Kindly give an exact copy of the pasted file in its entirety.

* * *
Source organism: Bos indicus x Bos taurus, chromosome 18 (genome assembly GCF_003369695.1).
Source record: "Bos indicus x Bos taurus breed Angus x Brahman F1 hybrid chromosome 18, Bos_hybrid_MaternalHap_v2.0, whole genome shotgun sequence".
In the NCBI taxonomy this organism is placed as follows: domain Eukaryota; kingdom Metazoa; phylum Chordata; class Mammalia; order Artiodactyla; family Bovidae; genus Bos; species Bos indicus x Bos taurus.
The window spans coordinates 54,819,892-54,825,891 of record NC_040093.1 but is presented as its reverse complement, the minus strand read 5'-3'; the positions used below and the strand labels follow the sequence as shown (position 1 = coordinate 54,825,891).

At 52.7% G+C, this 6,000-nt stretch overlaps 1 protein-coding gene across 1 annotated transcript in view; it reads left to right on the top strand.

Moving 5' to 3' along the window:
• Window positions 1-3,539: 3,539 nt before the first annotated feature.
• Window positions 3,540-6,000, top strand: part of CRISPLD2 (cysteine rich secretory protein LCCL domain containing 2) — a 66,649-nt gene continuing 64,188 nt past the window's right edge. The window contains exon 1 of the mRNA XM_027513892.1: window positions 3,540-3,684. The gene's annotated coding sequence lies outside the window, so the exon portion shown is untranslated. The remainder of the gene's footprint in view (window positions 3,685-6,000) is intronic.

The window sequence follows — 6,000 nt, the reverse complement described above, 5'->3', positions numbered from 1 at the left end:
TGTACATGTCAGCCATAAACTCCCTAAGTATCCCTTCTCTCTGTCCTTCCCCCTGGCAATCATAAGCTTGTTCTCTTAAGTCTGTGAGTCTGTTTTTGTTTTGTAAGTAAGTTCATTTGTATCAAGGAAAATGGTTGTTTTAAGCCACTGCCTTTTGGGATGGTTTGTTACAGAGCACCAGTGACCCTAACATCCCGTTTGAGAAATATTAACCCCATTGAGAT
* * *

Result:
Source organism: Bos indicus x Bos taurus, chromosome 18 (genome assembly GCF_003369695.1).
Source record: "Bos indicus x Bos taurus breed Angus x Brahman F1 hybrid chromosome 18, Bos_hybrid_MaternalHap_v2.0, whole genome shotgun sequence".
In the NCBI taxonomy this organism is placed as follows: domain Eukaryota; kingdom Metazoa; phylum Chordata; class Mammalia; order Artiodactyla; family Bovidae; genus Bos; species Bos indicus x Bos taurus.
The window spans coordinates 54,819,892-54,825,891 of record NC_040093.1 but is presented as its reverse complement, the minus strand read 5'-3'; the positions used below and the strand labels follow the sequence as shown (position 1 = coordinate 54,825,891).

At 52.7% G+C, this 6,000-nt stretch overlaps 1 protein-coding gene across 1 annotated transcript in view; it reads left to right on the top strand.

Moving 5' to 3' along the window:
• Window positions 1-3,539: 3,539 nt before the first annotated feature.
• Window positions 3,540-6,000, top strand: part of CRISPLD2 (cysteine rich secretory protein LCCL domain containing 2) — a 66,649-nt gene continuing 64,188 nt past the window's right edge. The window contains exon 1 of the mRNA XM_027513892.1: window positions 3,540-3,684. The gene's annotated coding sequence lies outside the window, so the exon portion shown is untranslated. The remainder of the gene's footprint in view (window positions 3,685-6,000) is intronic.

The window sequence follows — 6,000 nt, the reverse complement described above, 5'->3', positions numbered from 1 at the left end:
TGTACATGTCAGCCATAAACTCCCTAAGTATCCCTTCTCTCTGTCCTTCCCCCTGGCAATCATAAGCTTGTTCTCTTAAGTCTGTGAGTCTGTTTTTGTTTTGTAAGTAAGTTCATTTGTATCAAGGAAAATGGTTGTTTTAAGCCACTGCCTTTTGGGATGGTTTGTTACAGAGCACCAGTGACCCTAACATCCCGTTTGAGAAATATTAACCCCATTGAGAT